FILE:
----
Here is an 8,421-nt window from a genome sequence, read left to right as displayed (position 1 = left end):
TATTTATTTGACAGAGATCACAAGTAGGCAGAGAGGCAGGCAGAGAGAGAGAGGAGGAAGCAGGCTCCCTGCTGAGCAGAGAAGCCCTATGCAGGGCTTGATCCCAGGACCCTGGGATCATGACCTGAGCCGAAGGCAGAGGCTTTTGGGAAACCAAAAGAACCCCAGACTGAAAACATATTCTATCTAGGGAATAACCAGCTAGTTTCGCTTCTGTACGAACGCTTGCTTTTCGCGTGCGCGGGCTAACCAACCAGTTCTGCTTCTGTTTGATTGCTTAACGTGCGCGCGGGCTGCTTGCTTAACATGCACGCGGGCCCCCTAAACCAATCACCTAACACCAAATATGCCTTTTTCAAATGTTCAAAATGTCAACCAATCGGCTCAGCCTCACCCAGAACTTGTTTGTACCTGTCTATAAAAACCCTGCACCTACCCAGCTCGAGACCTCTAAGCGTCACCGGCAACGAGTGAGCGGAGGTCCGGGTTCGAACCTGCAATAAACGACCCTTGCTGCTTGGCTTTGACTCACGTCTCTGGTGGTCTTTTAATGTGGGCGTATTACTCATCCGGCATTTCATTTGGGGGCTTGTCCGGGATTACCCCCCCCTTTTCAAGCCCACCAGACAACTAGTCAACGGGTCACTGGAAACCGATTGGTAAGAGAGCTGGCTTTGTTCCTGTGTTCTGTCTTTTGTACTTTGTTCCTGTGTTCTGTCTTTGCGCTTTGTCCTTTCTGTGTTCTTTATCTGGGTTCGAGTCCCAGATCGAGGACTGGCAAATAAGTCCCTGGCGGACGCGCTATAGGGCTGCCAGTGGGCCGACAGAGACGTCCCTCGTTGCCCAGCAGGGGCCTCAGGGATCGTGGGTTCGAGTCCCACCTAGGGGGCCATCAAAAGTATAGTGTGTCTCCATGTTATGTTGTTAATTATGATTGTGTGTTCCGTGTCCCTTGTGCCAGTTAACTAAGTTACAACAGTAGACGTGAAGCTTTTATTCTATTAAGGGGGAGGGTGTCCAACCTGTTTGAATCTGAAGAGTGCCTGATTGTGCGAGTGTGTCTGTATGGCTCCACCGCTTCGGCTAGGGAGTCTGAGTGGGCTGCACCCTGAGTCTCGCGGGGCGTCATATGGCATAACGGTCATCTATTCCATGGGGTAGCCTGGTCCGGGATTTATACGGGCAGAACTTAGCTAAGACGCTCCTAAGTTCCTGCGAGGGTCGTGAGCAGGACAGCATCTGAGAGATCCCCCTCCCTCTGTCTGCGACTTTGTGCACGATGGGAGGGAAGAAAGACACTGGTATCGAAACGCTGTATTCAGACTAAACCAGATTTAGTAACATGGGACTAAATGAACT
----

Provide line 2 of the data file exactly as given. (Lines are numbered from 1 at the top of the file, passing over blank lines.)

TATTTATTTGACAGAGATCACAAGTAGGCAGAGAGGCAGGCAGAGAGAGAGAGGAGGAAGCAGGCTCCCTGCTGAGCAGAGAAGCCCTATGCAGGGCTTGATCCCAGGACCCTGGGATCATGACCTGAGCCGAAGGCAGAGGCTTTTGGGAAACCAAAAGAACCCCAGACTGAAAACATATTCTATCTAGGGAATAACCAGCTAGTTTCGCTTCTGTACGAACGCTTGCTTTTCGCGTGCGCGGGCTAACCAACCAGTTCTGCTTCTGTTTGATTGCTTAACGTGCGCGCGGGCTGCTTGCTTAACATGCACGCGGGCCCCCTAAACCAATCACCTAACACCAAATATGCCTTTTTCAAATGTTCAAAATGTCAACCAATCGGCTCAGCCTCACCCAGAACTTGTTTGTACCTGTCTATAAAAACCCTGCACCTACCCAGCTCGAGACCTCTAAGCGTCACCGGCAACGAGTGAGCGGAGGTCCGGGTTCGAACCTGCAATAAACGACCCTTGCTGCTTGGCTTTGACTCACGTCTCTGGTGGTCTTTTAATGTGGGCGTATTACTCATCCGGCATTTCATTTGGGGGCTTGTCCGGGATTACCCCCCCCTTTTCAAGCCCACCAGACAACTAGTCAACGGGTCACTGGAAACCGATTGGTAAGAGAGCTGGCTTTGTTCCTGTGTTCTGTCTTTTGTACTTTGTTCCTGTGTTCTGTCTTTGCGCTTTGTCCTTTCTGTGTTCTTTATCTGGGTTCGAGTCCCAGATCGAGGACTGGCAAATAAGTCCCTGGCGGACGCGCTATAGGGCTGCCAGTGGGCCGACAGAGACGTCCCTCGTTGCCCAGCAGGGGCCTCAGGGATCGTGGGTTCGAGTCCCACCTAGGGGGCCATCAAAAGTATAGTGTGTCTCCATGTTATGTTGTTAATTATGATTGTGTGTTCCGTGTCCCTTGTGCCAGTTAACTAAGTTACAACAGTAGACGTGAAGCTTTTATTCTATTAAGGGGGAGGGTGTCCAACCTGTTTGAATCTGAAGAGTGCCTGATTGTGCGAGTGTGTCTGTATGGCTCCACCGCTTCGGCTAGGGAGTCTGAGTGGGCTGCACCCTGAGTCTCGCGGGGCGTCATATGGCATAACGGTCATCTATTCCATGGGGTAGCCTGGTCCGGGATTTATACGGGCAGAACTTAGCTAAGACGCTCCTAAGTTCCTGCGAGGGTCGTGAGCAGGACAGCATCTGAGAGATCCCCCTCCCTCTGTCTGCGACTTTGTGCACGATGGGAGGGAAGAAAGACACTGGTATCGAAACGCTGTATTCAGACTAAACCAGATTTAGTAACATGGGACTAAATGAACT